I think the current fascination with all things zombie is an expression of the collective subconscious decrying the unbridled consumerism rampant in the world today. It is as though, not individually and not consciously, but collectively and subconsciously, people are aware and afraid of where this age of consumerism might be leading. We are consumerist zombies and the apocalypse beckons.
Guess I’d better back off on the Guinness and Knob Creek before I get maudlin or something, but your post reminded me of this train of thought. Maybe not spot on topic, but definitely related.
You should check out Evan Calder Williams’ wonderful book “a combined and uneven apocalypse” where he talks about this very thing, and argues that the horror of the zombie is that it is a body whose use value is completely removed from its exchange value, just total surplus.
Excellent, Jeff. Thanks for the recommendation, I’ve just ordered it.
I hate waste as well. Absolutely abhor it. I cannot deny however some of the benefits that I enjoy in our society as a result of rampant consumerism. It’s not easy biting the hand that feeds, eh Chris?
The interior designers can pry my early Eames Lounge and Ottoman from under my child, dead corpse. It’s survived 50 years so far, I figure it will outlive me.
The whole idea expressed in the article is repugnant. Good design is forever; that’s part of what makes it good design. Whether it’s a Windsor chair, a Thonet No. 14, or an Eames. Despire waxing and waning trends, they’re always good looking and popular.
Good design may be forever…I don’t think anyone could debate the essence of that in the larger picture. However we then have to move onto what…”Good Design”…may actually be. Just because something is (or was) trending, even for a long time, does not make it good design, and most here would agree the means, methods and materials of the “Jetson Furniture” trend simply…sucked…or at least my sense of Good Design thinks so…
I am another huge YES!!!! for bringing back bespoke everything and better design implementation with a solid understanding of means, methods and materials in regard to sustainability and durability. Mid Century furniture was the death of actual good design in my view. It was a major boon for mass produced industrial everything. It further reminds me of the idiocy of Andy Warhol’s creations…not of Art…but of mass consumerism and product promotion and marketing…Of that he was a genius!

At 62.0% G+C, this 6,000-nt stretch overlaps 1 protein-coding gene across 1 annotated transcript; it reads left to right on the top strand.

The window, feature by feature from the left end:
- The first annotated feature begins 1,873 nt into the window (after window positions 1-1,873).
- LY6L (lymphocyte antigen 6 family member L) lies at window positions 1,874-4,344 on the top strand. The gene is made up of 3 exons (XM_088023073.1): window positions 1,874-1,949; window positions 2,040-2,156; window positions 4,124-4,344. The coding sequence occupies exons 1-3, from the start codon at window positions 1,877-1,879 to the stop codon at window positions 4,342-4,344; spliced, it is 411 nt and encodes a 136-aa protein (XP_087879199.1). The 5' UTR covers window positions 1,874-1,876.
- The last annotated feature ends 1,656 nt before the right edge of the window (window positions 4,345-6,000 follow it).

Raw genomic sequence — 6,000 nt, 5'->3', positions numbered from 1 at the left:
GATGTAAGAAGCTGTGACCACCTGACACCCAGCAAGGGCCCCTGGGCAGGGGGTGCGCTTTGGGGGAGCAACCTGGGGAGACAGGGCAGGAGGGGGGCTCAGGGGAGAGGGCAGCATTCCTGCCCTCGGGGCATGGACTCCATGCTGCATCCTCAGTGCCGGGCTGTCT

I have never heard the expression…”Termite Barf Furniture.” I am sorry…that is simply priceless!!
“I have never heard the expression…”Termite Barf Furniture.””
Hang around here some more and you will definitely hear the expression in some form.
I’m with you. I’m generally _not_ a fan of mid-century modern (MCM), though that can’t be a blanket statement as there are a number of examples that I do like. Plywood, Formica, and chromed steel have their institutional place, but not in my life where I can help it.
As Chris often points out, those pieces with timeless attributes (where the MCM examples I like are) can always find a home. They are the trees and shrubs in the bucolic painting that frame the bright red barn. Everyone looks at the barn, ignoring the ‘noise’ in the background that actually give it context and meaning. The thing is, and Chris opened my eyes to it, those pieces are found throughout time and didn’t just start in 1952.
I’m going to stop now before I start using food words to describe furniture. Maybe I’ll lift heavy weights, or put the spare tire on the truck just because I can to shore up my man card stock. 😉 Point being, I’m a design idiot, but I know what I like.
I agree…some of it is beautiful and of a sustainable nature…
I think of George Nakashima’s work as MCM work. I think what he gave us is not only timeless, it is so rustically simplistic that it will probably always be with us…as long as we maintain some semblance to a human ergonomically…and not devolve into some donut munching, TV addicted creature that is more round rolls of fat and skin…than what we see of ourselves today…
Can I hear an Amen!? ☺
Once upon a time Chippendale was considered good design by those who could afford it. If we all decide that cardboard box is good design, then cardboard box it will be.
The ironic thing to me about a clinging to the mid-century modern style is the fact that this period in America was marked by an “out with the old, in with the new” attitude. Some of our most beautiful buildings (especially public ones like the City Hall building in Grand Rapids, MI) were demolished to make way for new, presumably better ones made of concrete, glass and steel. Whole swaths of urban neighborhoods were demolished to make way for the new highways and freeways. New labor saving appliances and devices of the post-war era combined with an emphasis on “dispose-ability” were intended to free us from the previous drudgery of work intensive labor around the home. And here we are trying to preserve some artifacts from this era…interesting.
That’s it. I’m getting an Eames chair.